Time is a funny thing. It drags or it flies but usually you are not aware of its passing. Then every once in a while you stop and think about it you’re like, whoa, what happened? I’ve been thinking about this a lot lately. It’s now been four years since I backed the battered and abused Volkswagen into the garage and started to take it apart.
We never had a kid, but I believe there is an analogy here. Usually, unless there are some serious, long-term intoxicants flowing liberally on a regular basis, you don’t send your kid to bed, then when he walks into the kitchen the next morning for breakfast, jump out of your chair, spill your Frooty-Os, blow hot coffee out your nostrils, and stammer, flummoxed, “Holy sh— what the hey? How’d you get so tall all of a sudden, Mikey?!?” But when you drag your family along for that once-a-decade trek to see Uncle Terry — who nobody likes, who everyone avoids like those persistent souls who, undeterred by the gate in your “gated community,” show up on your doorstep hawking pine straw, firewood, steaks, salvation; but family nuclear and conventional tolerate Uncle Terry because he suffers the misfortune of having enough money to seriously believe that the American Dream is alive and well, thank you very much — you arrive at Uncle Terry’s and he says (completely oblivious to Mikey’s cringing parents), “Well goddam! Look at you! No, really — look at you! Look at you!” Uncle Terry tries several different iterations of the same general idea before stepping back, shaking his head, not believing. Then out of nowhere he gives Mikey a solid, lunging whomp on the shoulder, whereupon Mikey braces himself upon a conveniently-placed potted topiary, without being in the least bit privy to what a topiary is, potted or otherwise. “Shit, I remember when you were knee high to a grasshopper,” Uncle Terry exclaims, which is not a very convincing thing for him to say because the man drinks enough vodka to put an entire Siberian village to shame and has a hard time remembering last Tuesday, let alone Christmas, 1998. “Son of a bitch,” he says, in closing. Sportingly, your wife has chosen not to take this succinct clincher literally.
Like I said, nobody likes Uncle Terry.
There are plenty of reality-based, local examples to remind us of the passage of time. Take this Bus, for example:
I snapped this pic a little more than four years ago. I was lamenting the fact that I rarely seem to make it to any of the shows, so I decided to create my own with my bicycle and a cheap digital camera. Okay, so this one wasn’t quite ready for the concourse, but I do enjoy checking out old VW’s in any condition, especially daily drivers — vehicles being kept alive by sheer necessity (among other things). This one had potential, but let’s just say it needed a little work.
Here it is again, recently, after what must have taken miles of masking tape, several months’ worth of Sunday papers, and a healthy percentage of North American Rustoleum sales for FY2013:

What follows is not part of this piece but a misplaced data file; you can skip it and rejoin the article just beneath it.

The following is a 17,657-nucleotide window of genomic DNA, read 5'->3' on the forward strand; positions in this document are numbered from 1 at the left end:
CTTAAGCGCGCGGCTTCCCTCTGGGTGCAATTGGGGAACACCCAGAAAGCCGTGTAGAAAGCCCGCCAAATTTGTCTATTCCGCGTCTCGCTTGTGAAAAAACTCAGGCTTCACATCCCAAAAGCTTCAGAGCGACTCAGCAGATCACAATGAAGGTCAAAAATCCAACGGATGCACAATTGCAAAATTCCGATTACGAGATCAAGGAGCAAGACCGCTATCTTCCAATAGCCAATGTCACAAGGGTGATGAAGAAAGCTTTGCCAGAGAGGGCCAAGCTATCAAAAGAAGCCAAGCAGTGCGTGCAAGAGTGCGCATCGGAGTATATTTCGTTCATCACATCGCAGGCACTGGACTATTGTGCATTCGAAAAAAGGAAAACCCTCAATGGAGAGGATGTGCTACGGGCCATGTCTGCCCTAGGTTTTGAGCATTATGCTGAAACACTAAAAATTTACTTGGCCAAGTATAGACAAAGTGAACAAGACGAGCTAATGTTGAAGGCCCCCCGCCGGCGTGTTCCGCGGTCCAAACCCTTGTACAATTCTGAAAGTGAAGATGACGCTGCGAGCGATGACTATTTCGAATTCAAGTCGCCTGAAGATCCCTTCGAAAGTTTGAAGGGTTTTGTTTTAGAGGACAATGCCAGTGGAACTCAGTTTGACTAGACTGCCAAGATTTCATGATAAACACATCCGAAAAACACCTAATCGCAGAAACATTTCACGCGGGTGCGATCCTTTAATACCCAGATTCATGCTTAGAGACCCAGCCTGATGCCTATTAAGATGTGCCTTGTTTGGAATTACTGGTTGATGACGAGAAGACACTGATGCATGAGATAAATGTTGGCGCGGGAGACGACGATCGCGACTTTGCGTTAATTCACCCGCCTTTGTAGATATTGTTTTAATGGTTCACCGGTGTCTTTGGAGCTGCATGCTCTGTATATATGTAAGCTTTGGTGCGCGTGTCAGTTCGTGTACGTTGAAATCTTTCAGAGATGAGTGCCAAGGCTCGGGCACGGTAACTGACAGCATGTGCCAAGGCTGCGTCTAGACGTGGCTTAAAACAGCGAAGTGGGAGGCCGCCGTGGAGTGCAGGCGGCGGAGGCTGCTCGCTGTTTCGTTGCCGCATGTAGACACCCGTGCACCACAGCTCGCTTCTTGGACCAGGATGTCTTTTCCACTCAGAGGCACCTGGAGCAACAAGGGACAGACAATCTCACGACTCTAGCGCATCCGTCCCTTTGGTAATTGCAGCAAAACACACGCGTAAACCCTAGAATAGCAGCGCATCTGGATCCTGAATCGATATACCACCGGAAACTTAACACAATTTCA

You might or might not be surprised to hear that I like it. If it were mine, of course, it would drive me batshit — not because I’m a perfectionist (neither my budget nor my skill level would allow it) but because I believe that nothing is worth doing unless books must be read, hours must be spent on theSamba.com, stupid questions are asked, sleep is lost, and it’s a general-purpose, industrial-strength royal pain in the ass. But since it’s not my Bus, I like it. It looks better, at least. And it bears testimony to the natural beauty of these things, that you can heap all sorts of questionable practices upon an old VW but they still make me ache with desire. Try rattle-canning a Jaguar or a Corvette and you’ll know what I mean.
This next shot was also taken four years ago:
I told of this place a while back. Word is that in the late ’60’s, this place was hoppin‘ — the place to have your VW worked on. I don’t know when it closed down, but I’ve been here since the late ’80’s, and if it was operating then, I never knew about it. But I no longer had an air-cooled VW at that point, either.
When I took that pic I still had hope. Hope for what, I don’t know. Maybe me, or somebody a lot like me, would grab that Bus and resurrect it. Maybe an enterprising individual or party would buy the old building, renovate it, and open up a shop catering to all your air-cooled Volkswagen needs.
I took the photo below earlier today:
The Bus is gone, the sign is gone, the roof has collapsed. For a while there was the carcass of an early ’70’s Beetle in the yard, but that’s gone now, too. Students living in the adjacent railroad houses seem to park in the yard gratis, oblivious to the site’s former glory. Suffice it to say, I no longer have hope for this scene.